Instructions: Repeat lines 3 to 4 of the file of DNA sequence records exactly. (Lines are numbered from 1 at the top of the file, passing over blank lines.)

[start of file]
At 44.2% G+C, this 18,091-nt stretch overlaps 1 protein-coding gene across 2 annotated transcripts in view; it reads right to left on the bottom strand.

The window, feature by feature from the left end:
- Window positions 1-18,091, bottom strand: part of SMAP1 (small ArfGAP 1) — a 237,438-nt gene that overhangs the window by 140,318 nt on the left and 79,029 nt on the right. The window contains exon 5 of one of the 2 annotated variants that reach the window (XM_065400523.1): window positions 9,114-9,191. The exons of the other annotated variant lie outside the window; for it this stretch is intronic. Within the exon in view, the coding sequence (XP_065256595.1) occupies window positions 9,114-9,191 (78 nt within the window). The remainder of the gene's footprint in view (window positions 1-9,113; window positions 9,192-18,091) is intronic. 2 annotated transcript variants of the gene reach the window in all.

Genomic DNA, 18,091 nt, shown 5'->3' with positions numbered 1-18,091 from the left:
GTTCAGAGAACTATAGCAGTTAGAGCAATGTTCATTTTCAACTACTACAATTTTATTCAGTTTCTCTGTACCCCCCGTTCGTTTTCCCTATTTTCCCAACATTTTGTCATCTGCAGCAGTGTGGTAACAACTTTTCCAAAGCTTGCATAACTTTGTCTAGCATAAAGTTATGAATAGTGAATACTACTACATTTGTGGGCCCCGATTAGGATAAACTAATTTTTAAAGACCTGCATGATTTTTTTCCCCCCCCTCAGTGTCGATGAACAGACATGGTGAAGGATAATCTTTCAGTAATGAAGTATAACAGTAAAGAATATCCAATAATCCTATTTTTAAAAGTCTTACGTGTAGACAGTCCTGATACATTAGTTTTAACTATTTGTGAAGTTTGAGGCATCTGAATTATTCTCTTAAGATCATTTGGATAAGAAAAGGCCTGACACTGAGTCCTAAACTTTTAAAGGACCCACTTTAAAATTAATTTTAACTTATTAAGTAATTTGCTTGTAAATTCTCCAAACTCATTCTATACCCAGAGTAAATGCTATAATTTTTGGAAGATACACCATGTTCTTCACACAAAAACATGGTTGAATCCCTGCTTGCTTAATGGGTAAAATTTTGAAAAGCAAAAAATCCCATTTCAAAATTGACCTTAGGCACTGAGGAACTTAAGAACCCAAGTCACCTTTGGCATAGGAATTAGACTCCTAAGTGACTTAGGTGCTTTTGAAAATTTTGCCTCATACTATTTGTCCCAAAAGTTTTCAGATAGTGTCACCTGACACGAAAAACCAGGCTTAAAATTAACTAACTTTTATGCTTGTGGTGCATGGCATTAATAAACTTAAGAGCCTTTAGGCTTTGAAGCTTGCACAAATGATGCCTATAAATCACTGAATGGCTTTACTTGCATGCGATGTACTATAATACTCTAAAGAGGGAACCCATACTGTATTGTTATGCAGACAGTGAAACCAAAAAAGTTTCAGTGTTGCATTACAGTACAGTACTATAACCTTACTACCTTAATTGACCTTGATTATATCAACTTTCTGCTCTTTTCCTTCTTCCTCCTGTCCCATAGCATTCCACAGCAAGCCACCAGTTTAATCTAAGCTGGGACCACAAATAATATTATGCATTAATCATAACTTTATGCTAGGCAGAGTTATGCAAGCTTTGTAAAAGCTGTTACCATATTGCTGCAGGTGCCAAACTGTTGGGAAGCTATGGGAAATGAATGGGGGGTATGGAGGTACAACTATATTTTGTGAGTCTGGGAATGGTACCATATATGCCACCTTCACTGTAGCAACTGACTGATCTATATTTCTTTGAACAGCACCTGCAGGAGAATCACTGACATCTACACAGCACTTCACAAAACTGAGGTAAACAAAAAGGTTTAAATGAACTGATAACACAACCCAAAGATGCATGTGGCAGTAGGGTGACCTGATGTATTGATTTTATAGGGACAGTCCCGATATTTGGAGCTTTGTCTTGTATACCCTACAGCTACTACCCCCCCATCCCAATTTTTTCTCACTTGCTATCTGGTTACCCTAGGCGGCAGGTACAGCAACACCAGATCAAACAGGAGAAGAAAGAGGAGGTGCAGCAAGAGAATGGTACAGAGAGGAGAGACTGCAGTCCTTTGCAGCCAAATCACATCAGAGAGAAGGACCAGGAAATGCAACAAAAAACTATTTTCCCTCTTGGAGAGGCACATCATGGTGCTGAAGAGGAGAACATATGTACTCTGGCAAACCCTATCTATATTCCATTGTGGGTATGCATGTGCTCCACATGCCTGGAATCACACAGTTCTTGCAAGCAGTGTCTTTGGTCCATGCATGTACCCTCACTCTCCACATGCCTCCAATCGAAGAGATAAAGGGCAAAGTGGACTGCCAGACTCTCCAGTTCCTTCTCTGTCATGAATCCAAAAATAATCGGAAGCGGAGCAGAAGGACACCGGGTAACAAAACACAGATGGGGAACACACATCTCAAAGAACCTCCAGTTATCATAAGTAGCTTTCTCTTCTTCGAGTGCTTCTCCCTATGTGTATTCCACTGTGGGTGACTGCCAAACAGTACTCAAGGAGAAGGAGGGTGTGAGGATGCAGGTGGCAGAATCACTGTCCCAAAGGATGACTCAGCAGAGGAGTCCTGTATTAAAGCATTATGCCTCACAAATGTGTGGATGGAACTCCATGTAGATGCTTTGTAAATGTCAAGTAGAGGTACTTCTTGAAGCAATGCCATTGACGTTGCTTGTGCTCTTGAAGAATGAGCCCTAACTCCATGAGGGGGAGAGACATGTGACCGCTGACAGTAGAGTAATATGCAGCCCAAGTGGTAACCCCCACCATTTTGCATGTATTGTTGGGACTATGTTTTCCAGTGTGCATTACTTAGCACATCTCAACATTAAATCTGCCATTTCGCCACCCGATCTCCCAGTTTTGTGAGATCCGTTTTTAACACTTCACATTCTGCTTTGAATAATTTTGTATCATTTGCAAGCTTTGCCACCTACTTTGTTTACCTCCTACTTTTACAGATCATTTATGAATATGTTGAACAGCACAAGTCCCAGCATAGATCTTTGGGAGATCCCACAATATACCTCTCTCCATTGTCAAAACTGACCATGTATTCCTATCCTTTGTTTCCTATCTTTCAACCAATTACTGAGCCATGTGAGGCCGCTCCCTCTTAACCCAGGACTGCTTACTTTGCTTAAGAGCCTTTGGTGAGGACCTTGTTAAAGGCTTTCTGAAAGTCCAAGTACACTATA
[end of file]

- Window positions 1-18,091, bottom strand: part of SMAP1 (small ArfGAP 1) — a 237,438-nt gene that overhangs the window by 140,318 nt on the left and 79,029 nt on the right. The window contains exon 5 of one of the 2 annotated variants that reach the window (XM_065400523.1): window positions 9,114-9,191. The exons of the other annotated variant lie outside the window; for it this stretch is intronic. Within the exon in view, the coding sequence (XP_065256595.1) occupies window positions 9,114-9,191 (78 nt within the window). The remainder of the gene's footprint in view (window positions 1-9,113; window positions 9,192-18,091) is intronic. 2 annotated transcript variants of the gene reach the window in all.

Genomic DNA, 18,091 nt, shown 5'->3' with positions numbered 1-18,091 from the left: